Jean-Louis Gassée, Apple’s former head of Macintosh product development between 1981-1990, has commented on Apple’s crucial choice of Steve Jobs’s NeXTSTEP as their operating system back in 1996 instead of BeOS, his own creation. Much of NeXTSTEP code would make possible Mac OS X, later adapted for Apple’s mobile devices.
Speaking at a Churchill Club “Steve Jobs’ Legacy” talk event (which is fantastic the whole way through – above) in San Jose yesterday, Gassée remarked (at about an hour in):
Thank god that didn’t happen, because I hated Apple’s management.
BeOS was pretty good, mind you. Positioned as a multimedia platform, BeOS benefited from symmetric multiprocessing, pervasive multithreading, preemptive multitasking and BFS, a custom 64-bit journaling file system known as BFS. It too was developed on the principles of clarity and an uncluttered design.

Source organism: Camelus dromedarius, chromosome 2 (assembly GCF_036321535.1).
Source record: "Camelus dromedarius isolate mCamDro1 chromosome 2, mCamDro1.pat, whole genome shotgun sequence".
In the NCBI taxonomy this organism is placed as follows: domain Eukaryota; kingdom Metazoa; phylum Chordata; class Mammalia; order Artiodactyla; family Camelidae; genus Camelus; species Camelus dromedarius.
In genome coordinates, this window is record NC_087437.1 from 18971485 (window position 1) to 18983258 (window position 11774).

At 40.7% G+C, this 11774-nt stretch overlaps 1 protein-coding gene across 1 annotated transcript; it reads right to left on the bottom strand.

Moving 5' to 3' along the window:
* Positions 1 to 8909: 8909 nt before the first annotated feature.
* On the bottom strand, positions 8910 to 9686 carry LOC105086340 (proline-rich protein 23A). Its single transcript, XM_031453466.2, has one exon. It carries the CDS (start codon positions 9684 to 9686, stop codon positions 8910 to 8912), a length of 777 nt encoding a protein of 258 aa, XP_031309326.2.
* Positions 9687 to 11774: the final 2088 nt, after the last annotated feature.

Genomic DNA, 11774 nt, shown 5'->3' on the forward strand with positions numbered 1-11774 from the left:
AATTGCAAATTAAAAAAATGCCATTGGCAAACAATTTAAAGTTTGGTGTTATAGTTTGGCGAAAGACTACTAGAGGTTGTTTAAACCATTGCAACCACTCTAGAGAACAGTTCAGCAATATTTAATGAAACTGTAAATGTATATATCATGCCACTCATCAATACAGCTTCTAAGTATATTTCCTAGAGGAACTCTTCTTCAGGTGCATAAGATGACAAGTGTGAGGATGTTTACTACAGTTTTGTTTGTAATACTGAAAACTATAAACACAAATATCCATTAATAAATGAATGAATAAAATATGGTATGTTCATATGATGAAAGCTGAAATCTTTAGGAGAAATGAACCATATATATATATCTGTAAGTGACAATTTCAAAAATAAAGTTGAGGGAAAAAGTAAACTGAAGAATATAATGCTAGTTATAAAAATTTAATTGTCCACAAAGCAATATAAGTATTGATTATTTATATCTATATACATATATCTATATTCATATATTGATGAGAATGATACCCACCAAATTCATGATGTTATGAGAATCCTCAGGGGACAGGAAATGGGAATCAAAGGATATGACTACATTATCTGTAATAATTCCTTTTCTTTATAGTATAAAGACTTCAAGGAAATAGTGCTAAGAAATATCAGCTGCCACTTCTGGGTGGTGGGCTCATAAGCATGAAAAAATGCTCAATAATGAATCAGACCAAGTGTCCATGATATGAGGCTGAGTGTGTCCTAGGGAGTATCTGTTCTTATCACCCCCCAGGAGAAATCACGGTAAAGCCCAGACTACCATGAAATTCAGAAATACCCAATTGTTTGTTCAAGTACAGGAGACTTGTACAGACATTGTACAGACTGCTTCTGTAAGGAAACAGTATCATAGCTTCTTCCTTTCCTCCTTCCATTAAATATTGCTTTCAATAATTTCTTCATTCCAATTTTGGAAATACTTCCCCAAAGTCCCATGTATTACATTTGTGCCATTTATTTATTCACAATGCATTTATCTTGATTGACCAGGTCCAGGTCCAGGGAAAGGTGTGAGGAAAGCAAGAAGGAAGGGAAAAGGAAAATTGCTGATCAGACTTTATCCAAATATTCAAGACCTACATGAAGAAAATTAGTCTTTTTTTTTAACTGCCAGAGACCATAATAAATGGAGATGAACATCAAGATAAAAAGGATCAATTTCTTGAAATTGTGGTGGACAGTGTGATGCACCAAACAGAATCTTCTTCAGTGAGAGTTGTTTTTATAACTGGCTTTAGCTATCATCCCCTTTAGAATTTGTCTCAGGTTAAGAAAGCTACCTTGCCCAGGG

So why did Apple side with NeXT and acquired the company on February 4, 1997 for $429 million? In hindsight, even though beOS was pretty good, it was the aquisition of Jobs that was worth to Apple more than the NeXTSTEP software. Or, as Gassée put it, “Jobs’s acquisition of Apple”.
When Apple bought NeXT, NeXT had almost given up on NeXTSTEP and was focusing on web objects. NeXTSTEP was the basis that gave the Mac a new life. […] So, NeXT was very important, including – in my opinion – the fact that Steve realized that having new technology is not good enough. NeXTSTEP was very good technology, but wasn’t good enough to get a foothold in the marketplace.
And this bit about Jobs acquiring Apple:
Apple acquired NeXT, but in fact Steve took over and we know what happened. By re-acquiring Apple, NeXTSTEP finally produced the kind of fruit that justified the labor that went into it. This was very nice technology that had trouble finding its footing.
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